Sex is a killer. No, not killer as I like to think in the fun, sweaty, panting, orgasm way, but a thing in which the next victim is chosen for the sacrifice of serial killers, psychopaths, and bad TV writers with a grudge. It is irrefutable in most versions of drama, but particularly horror, that if someone indulges in the lustful idolatry of body worship that person has to either die or suffer character assassination.
Because sex is a judge of character for some dumb ass reason that I’m sure the Puritans have something to do with.
If that person is a woman, then it is assured that she is going to die, probably in a gruesome fashion that reinforces the idea that sex is a problem and she should never, ever, never get to enjoy it. After all, enjoying sex and owning your orgasm means knowing your body and knowing when to ask for things – and telling your partner when they get it wrong. This is an idea that is focused on in the adult industry and at websites similar to watch my gf. That’s bad and stuff. Those are wild feminist imaginings that must be stabbed with a very pointy knife before they gallop away like rampaging buffalo in search of a plot.
From horror, other genres have learned the trope that a person’s chastity or lack thereof somehow is wrapped up in plot progress.
Instead of something that people do, it’s something that determines who dies next and who “deserves” to be punished. Positive sexual experiences are generally shown never, and any enjoyment is quickly replaced by murder, death, and loss.
We would rather see a bloody corpse than an orgasm, and there is something fundamentally and overwhelmingly fucked up about this. Writers write women’s pleasure rarely, if ever, and usually only as a means of either showing the woman’s evilness – thereby verifying the white, sunshine-y purity of the sexless hero – or as a cautionary tale of what happens to women when they dare to seek out their own satisfaction. I’m looking at you Once Upon A Time. (Hashtag can you please let Emma Swan have sex with the man who loves her? She’s not sexless, ABC. She has a kid. Sex won’t make her less of an awesome hero.)
This love of brutal blood-soaked murder and torture over the positive images of enjoying sex is a BIG problem. (I even capitalized big so you know I mean business.) When has brutal violence gotten to be more important than pleasure? Why is a person’s sex life being judged still in 2017? Who the fuck cares what two people do in the bedroom?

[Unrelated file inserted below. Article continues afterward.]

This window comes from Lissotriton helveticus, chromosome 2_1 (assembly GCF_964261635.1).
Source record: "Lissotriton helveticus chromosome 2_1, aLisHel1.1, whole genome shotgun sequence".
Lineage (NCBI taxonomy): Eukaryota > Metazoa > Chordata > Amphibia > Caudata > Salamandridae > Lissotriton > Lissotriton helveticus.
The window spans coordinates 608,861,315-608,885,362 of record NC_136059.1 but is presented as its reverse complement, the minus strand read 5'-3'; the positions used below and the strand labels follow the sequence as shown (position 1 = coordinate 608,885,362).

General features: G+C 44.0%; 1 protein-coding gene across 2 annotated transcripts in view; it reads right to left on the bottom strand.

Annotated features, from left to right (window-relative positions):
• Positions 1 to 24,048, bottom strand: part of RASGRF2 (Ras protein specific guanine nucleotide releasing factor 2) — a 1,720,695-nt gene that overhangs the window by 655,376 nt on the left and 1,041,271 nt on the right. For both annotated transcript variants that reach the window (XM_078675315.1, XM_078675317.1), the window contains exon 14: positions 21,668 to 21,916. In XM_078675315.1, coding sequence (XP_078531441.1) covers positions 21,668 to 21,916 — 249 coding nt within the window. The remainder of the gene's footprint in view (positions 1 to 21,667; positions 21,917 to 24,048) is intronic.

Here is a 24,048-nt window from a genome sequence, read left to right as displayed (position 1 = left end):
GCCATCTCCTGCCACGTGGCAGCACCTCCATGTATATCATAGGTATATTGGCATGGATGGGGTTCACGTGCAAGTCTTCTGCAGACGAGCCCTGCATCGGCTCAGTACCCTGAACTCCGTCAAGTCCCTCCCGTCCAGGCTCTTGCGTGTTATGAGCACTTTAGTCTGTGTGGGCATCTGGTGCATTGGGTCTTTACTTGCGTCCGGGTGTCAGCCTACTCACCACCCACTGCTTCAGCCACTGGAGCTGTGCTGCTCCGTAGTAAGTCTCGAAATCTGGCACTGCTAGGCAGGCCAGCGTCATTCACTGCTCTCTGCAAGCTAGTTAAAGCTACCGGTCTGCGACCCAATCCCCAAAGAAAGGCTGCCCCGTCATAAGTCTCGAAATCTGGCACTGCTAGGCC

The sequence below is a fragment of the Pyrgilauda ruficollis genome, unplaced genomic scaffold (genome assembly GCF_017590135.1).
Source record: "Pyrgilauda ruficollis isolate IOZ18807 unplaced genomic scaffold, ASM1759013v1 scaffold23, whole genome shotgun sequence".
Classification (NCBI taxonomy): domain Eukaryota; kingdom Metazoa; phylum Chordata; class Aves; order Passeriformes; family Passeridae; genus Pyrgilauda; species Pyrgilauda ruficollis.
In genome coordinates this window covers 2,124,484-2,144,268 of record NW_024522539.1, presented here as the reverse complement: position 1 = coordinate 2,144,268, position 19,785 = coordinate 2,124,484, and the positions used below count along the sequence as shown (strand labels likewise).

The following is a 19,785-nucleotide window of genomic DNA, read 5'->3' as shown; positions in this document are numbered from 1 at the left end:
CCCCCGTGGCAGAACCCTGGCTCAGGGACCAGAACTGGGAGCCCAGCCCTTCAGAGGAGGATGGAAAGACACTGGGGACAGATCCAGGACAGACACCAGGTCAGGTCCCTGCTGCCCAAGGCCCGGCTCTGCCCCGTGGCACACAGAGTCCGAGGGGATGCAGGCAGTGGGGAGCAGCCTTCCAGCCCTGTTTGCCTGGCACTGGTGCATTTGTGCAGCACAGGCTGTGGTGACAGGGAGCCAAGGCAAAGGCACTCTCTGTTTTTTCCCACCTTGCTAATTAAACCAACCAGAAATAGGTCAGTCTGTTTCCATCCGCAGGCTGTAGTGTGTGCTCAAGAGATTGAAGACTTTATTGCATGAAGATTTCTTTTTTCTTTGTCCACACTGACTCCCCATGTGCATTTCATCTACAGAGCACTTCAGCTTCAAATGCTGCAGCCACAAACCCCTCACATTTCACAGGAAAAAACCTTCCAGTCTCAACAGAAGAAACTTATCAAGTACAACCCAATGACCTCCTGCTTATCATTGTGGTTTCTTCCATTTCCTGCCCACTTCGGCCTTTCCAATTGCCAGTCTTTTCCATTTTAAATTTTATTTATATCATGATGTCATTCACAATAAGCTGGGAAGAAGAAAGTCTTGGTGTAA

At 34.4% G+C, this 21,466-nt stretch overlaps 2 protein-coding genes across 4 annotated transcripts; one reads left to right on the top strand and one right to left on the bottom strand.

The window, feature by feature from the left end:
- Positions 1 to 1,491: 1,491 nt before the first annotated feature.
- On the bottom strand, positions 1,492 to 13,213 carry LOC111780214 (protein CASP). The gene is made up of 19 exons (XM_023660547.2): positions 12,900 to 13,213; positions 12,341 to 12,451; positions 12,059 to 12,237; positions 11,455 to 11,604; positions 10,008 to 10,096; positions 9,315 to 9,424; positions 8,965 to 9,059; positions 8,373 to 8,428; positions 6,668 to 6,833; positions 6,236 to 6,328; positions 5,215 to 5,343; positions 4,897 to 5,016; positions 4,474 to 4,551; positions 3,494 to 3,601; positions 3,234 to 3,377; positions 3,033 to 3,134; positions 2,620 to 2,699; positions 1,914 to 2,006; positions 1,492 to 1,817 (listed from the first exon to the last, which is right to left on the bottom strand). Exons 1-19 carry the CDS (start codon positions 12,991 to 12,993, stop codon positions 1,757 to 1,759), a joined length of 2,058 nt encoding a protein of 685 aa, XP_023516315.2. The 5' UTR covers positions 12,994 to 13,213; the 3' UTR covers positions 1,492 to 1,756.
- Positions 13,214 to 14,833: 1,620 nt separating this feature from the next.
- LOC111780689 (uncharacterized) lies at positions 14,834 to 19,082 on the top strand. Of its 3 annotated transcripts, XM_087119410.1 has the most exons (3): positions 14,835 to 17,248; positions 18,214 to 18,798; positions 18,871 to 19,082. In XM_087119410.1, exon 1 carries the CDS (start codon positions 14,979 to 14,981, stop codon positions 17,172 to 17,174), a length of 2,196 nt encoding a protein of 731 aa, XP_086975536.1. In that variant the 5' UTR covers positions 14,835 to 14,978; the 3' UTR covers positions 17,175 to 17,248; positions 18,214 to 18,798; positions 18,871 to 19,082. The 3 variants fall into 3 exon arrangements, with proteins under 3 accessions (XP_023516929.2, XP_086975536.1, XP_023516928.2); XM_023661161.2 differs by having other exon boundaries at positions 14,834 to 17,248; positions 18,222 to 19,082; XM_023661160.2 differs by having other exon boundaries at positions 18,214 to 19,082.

Why the hell do we only consider women heroes if they appear to be disinterested in sex and orgasms on the regular?
Listen, sex isn’t the big thing American TV and movie makers want you to believe. A guy with an ax to grind, or a literal ax to sling, isn’t going to pop up because you decided to sleep with one person or a thousand. Sex is weird, awkward, funny, simple and complicated all at once, and a matter of consent always, but it is not wrong in the slightest when everyone says yes. It is simply another thing – a thing of pleasure that we should all own in our weird little ways that make us humans.
Sex should not mean death unless you’re French and prone to hyperbole. It should not be a means to slasher porn, where bodies are put on display and hung up in some weird fetishist version of violence, sexual and otherwise, against women and men. If you want to write your characters slashing up a bunch of people, ‘cause you like the genre and it’s super sauce to you, great. But you can make better choices than trying to write in some subliminal moral message about the sin of sex and the dangers of promiscuity. It wasn’t fun in the 80s when Friday the 13th decided to make it a thing, and it is really, really uncool now since, ya know, we know better and all.
Women are allowed to want sex, with men, women, and non-binary people, to not want sex, to be ambiguous, or nervous, but they do not deserve to be condemned through violence, to have their plots taken from them, or to have their characters judged based on who they do and who they do not sleep with once or on the regular.
Sex is a part of life, like buying socks, but with more noises and awkward faces (depending on how you buy socks). How we do it and who we do it with is no one’s damn business, and it’s time that we start writing stories with sex-positive story-lines that don’t cling to outdated ideals of chastity, purity, and sin.
Let’s take off that chastity belt and maybe try writing stories with plots instead of tired tropes that only seek to tell a tale that we now know is irrelevant, backwards, and deeply embarrassing to anyone who decides that it’s a innovative or good way to portray sex.
Let’s let women be heroes, who have sex in a healthy relationship. Let’s let women who are villains have sex. Let’s just let everyone have the orgasms they want without the fear of impalement and irrelevancy. Orgasms are nice. Way nicer than impalement.
Also, we all know that chastity belts chafe, so do it for the loins, writers. Your characters’ are depending on you.